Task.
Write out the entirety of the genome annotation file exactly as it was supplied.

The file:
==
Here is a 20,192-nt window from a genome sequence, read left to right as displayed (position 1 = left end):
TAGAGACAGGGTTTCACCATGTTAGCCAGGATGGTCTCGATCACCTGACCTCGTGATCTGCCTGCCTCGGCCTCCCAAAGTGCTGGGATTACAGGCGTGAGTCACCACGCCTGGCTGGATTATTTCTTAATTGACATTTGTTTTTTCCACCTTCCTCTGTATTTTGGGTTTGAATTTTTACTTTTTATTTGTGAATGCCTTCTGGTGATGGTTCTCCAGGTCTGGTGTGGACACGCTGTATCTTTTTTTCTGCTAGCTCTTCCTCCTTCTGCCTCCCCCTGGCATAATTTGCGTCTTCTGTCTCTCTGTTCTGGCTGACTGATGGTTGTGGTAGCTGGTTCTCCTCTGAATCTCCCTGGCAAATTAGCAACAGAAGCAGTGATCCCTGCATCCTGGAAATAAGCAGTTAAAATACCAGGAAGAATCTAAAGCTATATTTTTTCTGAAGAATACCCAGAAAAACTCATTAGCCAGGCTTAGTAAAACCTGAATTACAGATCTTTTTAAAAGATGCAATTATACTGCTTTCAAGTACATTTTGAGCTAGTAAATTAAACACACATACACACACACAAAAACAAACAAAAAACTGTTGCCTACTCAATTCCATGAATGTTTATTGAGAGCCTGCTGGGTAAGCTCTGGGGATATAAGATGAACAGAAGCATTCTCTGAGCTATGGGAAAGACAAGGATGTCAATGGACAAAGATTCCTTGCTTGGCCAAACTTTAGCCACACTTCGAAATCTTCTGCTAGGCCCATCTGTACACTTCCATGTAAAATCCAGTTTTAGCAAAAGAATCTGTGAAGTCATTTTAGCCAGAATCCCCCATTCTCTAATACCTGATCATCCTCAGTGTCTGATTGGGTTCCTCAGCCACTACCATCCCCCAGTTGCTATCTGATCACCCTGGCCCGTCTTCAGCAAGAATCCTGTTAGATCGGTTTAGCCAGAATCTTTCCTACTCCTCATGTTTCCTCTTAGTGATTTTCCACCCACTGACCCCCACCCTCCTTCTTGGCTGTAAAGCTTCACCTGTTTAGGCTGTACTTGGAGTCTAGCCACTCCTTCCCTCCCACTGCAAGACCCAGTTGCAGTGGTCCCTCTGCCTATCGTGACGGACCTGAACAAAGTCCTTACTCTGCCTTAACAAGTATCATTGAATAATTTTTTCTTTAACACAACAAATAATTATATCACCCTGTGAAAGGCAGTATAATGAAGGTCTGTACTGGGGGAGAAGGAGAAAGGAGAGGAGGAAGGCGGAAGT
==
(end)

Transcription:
Here is a 20,192-nt window from a genome sequence, read left to right as displayed (position 1 = left end):
TAGAGACAGGGTTTCACCATGTTAGCCAGGATGGTCTCGATCACCTGACCTCGTGATCTGCCTGCCTCGGCCTCCCAAAGTGCTGGGATTACAGGCGTGAGTCACCACGCCTGGCTGGATTATTTCTTAATTGACATTTGTTTTTTCCACCTTCCTCTGTATTTTGGGTTTGAATTTTTACTTTTTATTTGTGAATGCCTTCTGGTGATGGTTCTCCAGGTCTGGTGTGGACACGCTGTATCTTTTTTTCTGCTAGCTCTTCCTCCTTCTGCCTCCCCCTGGCATAATTTGCGTCTTCTGTCTCTCTGTTCTGGCTGACTGATGGTTGTGGTAGCTGGTTCTCCTCTGAATCTCCCTGGCAAATTAGCAACAGAAGCAGTGATCCCTGCATCCTGGAAATAAGCAGTTAAAATACCAGGAAGAATCTAAAGCTATATTTTTTCTGAAGAATACCCAGAAAAACTCATTAGCCAGGCTTAGTAAAACCTGAATTACAGATCTTTTTAAAAGATGCAATTATACTGCTTTCAAGTACATTTTGAGCTAGTAAATTAAACACACATACACACACACAAAAACAAACAAAAAACTGTTGCCTACTCAATTCCATGAATGTTTATTGAGAGCCTGCTGGGTAAGCTCTGGGGATATAAGATGAACAGAAGCATTCTCTGAGCTATGGGAAAGACAAGGATGTCAATGGACAAAGATTCCTTGCTTGGCCAAACTTTAGCCACACTTCGAAATCTTCTGCTAGGCCCATCTGTACACTTCCATGTAAAATCCAGTTTTAGCAAAAGAATCTGTGAAGTCATTTTAGCCAGAATCCCCCATTCTCTAATACCTGATCATCCTCAGTGTCTGATTGGGTTCCTCAGCCACTACCATCCCCCAGTTGCTATCTGATCACCCTGGCCCGTCTTCAGCAAGAATCCTGTTAGATCGGTTTAGCCAGAATCTTTCCTACTCCTCATGTTTCCTCTTAGTGATTTTCCACCCACTGACCCCCACCCTCCTTCTTGGCTGTAAAGCTTCACCTGTTTAGGCTGTACTTGGAGTCTAGCCACTCCTTCCCTCCCACTGCAAGACCCAGTTGCAGTGGTCCCTCTGCCTATCGTGACGGACCTGAACAAAGTCCTTACTCTGCCTTAACAAGTATCATTGAATAATTTTTTCTTTAACACAACAAATAATTATATCACCCTGTGAAAGGCAGTATAATGAAGGTCTGTACTGGGGGAGAAGGAGAAAGGAGAGGAGGAAGGCGGAAGT